The trend: Silicon Valley Bank’s (SVB) collapse has shaken the startup ecosystem.
- The bank’s 40,000 customers are mostly tech companies, including about half of US startups, per Wired.
- Some startups are seeking to open accounts at multiple banks including major ones like JPMorgan Chase and Bank of America.
- As the FDIC seeks a buyer for SVB, startups are left without an institution with a long track record of providing low-cost financing to young companies and demonstrating forgiving policies to struggling ones.
Our poorly steered economy: The tech industry is bearing the brunt of consequences of federal monetary policy, including banking deregulation under the Trump administration and the Fed's ongoing interest rate hikes that made conditions ripe for SVB’s collapse.
- Just last week, the Fed considered increasing the pace of rate hikes.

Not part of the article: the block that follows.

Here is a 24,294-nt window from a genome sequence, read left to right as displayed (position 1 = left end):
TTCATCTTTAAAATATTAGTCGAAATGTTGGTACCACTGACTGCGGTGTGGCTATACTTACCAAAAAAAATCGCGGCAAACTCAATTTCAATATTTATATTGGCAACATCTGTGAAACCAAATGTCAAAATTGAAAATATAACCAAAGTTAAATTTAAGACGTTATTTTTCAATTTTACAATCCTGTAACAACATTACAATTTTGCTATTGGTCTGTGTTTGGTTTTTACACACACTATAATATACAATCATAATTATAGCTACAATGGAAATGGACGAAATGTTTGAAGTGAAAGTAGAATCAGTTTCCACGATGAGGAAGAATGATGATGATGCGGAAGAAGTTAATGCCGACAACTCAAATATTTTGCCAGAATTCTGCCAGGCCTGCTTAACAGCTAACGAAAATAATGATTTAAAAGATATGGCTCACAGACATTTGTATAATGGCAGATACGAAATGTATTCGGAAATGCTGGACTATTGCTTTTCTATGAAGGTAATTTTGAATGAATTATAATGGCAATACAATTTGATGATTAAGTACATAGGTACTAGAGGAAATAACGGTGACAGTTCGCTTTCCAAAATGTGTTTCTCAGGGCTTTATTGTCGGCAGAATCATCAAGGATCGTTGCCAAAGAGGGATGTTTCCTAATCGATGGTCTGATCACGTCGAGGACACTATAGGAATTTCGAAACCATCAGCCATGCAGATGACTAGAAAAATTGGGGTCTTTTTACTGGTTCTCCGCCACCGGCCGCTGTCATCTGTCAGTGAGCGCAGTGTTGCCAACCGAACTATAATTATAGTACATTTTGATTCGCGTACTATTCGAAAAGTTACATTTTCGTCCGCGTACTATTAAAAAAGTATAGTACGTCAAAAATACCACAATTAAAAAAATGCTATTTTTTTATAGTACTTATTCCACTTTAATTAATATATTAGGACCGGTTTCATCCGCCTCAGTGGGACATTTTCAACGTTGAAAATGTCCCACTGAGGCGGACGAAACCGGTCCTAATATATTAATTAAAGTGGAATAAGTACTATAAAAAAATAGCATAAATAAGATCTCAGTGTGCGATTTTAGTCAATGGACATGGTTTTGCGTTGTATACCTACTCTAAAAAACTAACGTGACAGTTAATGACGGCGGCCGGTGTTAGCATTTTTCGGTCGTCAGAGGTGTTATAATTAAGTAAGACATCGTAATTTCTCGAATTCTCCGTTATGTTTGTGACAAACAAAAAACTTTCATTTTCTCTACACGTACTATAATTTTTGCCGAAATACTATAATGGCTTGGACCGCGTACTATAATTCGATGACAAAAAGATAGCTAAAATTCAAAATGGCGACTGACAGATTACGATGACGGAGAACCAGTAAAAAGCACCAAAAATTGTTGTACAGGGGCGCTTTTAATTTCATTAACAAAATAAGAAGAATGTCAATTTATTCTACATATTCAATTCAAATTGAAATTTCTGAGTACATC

- The bullish hikes do little to address the underlying causes of high inflation, including corporate price gouging, supply chain disruptions, the war in Ukraine, and climate change.
- In light of the SVB collapse and inflation cooling slightly in February, the Fed is now pausing rate hikes, which should alleviate some fallout for the tech industry.
Startups under duress: The SVB failure is another blow to startups that were already facing difficult fundraising conditions, with many resorting to layoffs.
- In 2022, startups globally raised 35% less than they did the previous year, per Crunchbase.
- US regulators have assured SVB depositors that they’ll have access to their cash, but SVB’s role in the startup community could be difficult to replicate.
- Despite the Fed’s interest rate hike pause, there’s no guarantee that it won’t resume its course after assessing the financial sector’s stability.
- We can expect reduced startup creation, more budget cuts, and higher risk of startup failures until SVB’s shoes are filled.